Tidbits and Quotes
– Hartman scores immediately as Moses, who announces in a commanding, completely serious tone: “The Lord has handed down to us ten commandments by which to live! I will now read them in no particular order!” Then again, in the present when Flanders chews out the cable guy (“I should box your ears, you… you sneaky Pete!”), Hartman gives a pandering, “Easy, tiger.”
– The “So You’ve Decided to Steal Cable” pamphlet is genius (“Myth: Cable piracy is wrong. Fact: Cable companies are big faceless corporations, which makes it okay.”) It’s also very fitting to Internet piracy today, which I of course never, ever, ever do. Ever. Maybe.
– I’d love to see entire versions of some of the stuff they watch: the Hear Me Roar network for one. I want to see how to make your own band-aid with five yards of sterilized cotton.
– Odd that the Sunday School teacher claims that if anyone ever saw Hell, they would die, when Bart had been and left there a few episodes back.
– Bart in the car ride back endlessly repeating “Hell” is such a great kid moment, capped by the great Marge line, “Bart, you’re no longer in Sunday School! Don’t swear!”
– I love the grocery clerk; he’s almost like the Charles Bronsan type, but even surlier. “I need a price check on two grapes!” kills me every time.
– Homer’s logical loophole for excusing his theft is bulletproof: “Look, Marge, I can’t afford it. when I can afford to pay for it, I will, but I can’t, so I’m not going to.”
– They’ve played with Burns always forgetting who Homer is up to this point, but here’s where I first felt it to be extremely comical. His dinner at the Simpson house cost him the election, he was involved in a legal battle with them, but upon arriving for the fight, he mistakes Homer for Barney, not realizing a thing. Also, “Smithers, the Cheet-O’s” is such a great line, I always pronounce it like that, with both syllables emphasized.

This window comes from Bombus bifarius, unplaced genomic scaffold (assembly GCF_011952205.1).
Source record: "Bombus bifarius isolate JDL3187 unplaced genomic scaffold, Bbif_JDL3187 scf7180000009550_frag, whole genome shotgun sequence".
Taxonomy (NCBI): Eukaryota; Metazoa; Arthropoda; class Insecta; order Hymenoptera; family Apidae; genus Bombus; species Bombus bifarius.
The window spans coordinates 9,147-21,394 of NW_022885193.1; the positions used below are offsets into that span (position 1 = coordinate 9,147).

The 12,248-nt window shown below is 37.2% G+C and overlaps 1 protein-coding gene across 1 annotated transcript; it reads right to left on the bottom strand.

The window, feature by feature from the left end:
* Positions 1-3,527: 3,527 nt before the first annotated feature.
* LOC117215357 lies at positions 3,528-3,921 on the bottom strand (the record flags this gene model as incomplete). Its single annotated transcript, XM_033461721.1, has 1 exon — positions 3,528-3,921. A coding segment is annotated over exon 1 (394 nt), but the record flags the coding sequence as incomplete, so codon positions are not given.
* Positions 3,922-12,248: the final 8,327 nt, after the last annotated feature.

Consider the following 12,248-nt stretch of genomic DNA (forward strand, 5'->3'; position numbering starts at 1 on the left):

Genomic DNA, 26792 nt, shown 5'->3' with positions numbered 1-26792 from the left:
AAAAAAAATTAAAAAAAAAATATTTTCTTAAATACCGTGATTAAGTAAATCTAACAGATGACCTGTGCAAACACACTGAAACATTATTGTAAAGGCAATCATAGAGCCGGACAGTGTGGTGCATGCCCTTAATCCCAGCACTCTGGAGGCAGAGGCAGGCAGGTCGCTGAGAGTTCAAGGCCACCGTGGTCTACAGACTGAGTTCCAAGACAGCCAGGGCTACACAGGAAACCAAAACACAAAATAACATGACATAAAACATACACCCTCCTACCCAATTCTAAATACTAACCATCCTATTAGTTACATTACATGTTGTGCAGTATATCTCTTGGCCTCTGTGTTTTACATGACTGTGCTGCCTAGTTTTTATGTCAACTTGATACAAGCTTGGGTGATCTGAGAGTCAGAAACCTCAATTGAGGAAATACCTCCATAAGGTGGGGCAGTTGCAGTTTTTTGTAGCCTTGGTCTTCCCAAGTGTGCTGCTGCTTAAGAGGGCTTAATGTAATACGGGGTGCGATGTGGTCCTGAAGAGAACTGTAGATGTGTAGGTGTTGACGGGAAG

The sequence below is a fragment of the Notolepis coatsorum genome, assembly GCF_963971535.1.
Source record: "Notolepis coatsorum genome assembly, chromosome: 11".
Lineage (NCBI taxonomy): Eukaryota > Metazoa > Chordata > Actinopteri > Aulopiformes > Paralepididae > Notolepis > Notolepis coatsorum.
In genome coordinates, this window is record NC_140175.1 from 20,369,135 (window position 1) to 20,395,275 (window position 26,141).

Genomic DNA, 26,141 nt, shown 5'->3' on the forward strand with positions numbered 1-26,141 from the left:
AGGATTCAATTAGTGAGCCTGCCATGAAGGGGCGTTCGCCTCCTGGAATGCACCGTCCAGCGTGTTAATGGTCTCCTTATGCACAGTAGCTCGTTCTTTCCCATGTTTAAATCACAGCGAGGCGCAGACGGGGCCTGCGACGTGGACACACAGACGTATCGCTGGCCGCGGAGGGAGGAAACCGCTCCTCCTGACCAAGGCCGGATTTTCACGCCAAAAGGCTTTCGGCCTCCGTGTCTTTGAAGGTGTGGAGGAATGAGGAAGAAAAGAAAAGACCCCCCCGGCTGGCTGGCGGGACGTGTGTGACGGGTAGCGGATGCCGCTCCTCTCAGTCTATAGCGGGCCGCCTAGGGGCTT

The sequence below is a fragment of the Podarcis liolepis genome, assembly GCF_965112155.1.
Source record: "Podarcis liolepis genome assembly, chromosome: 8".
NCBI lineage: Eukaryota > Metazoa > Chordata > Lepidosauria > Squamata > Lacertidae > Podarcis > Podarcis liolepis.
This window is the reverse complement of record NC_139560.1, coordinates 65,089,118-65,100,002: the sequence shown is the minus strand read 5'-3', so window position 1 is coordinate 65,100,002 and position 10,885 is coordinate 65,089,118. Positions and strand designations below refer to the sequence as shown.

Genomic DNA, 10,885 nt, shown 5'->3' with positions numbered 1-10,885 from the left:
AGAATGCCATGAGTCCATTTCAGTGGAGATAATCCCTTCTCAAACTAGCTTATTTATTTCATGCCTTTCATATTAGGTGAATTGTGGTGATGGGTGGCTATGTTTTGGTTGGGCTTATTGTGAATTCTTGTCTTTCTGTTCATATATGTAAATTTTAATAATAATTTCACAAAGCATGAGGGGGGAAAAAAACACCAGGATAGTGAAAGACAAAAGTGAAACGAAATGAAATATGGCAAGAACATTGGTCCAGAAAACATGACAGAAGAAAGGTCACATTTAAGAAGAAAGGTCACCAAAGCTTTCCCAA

– Homer’s moment of redemption is as begrudging as it gets, though we know he’s acknowledged what he’s doing is right… like it or not: “I hate to interrupt your judging me, but I wanted you to know that I’ve made a couple of really important decisions. Number 1: I’m cutting the cable as soon as the fight’s over, and Number 2: I’m not very fond of any of you.”

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5 responses to “26. Homer vs. Lisa and the 8th Commandment

  1. Pingback: Reading Digest: Everyone Thinks the Same Thing Edition « Dead Homer Society

  2. phillyfoodie85

    I went to Catholic school, and that title has bothered me for some time. Why? Because “Thou shalt not steal” is the 7th commandment. The eighth is “Thou shalt not bear false witness against thy neighbor.” If the show was still good, they could have done an episode about that. As it stands, it’s very misleading.

  3. Mike, the mountain’s name is Sinai, not Sienna.

  4. I don’t know why, I love the jokes in this one, but the tone is just so moralistic it’s rather off, rather like Weerd Al’s don’t download this song which equates pirating cds with stealing other people’s cars.

    It just seems the commandment in this one is mor “thou shalt respect thy multinational coorporations”

    Then again, things weren’t as cracked down and monopolized back in the nineties so I suppose I shouldn’t be as hard on this one.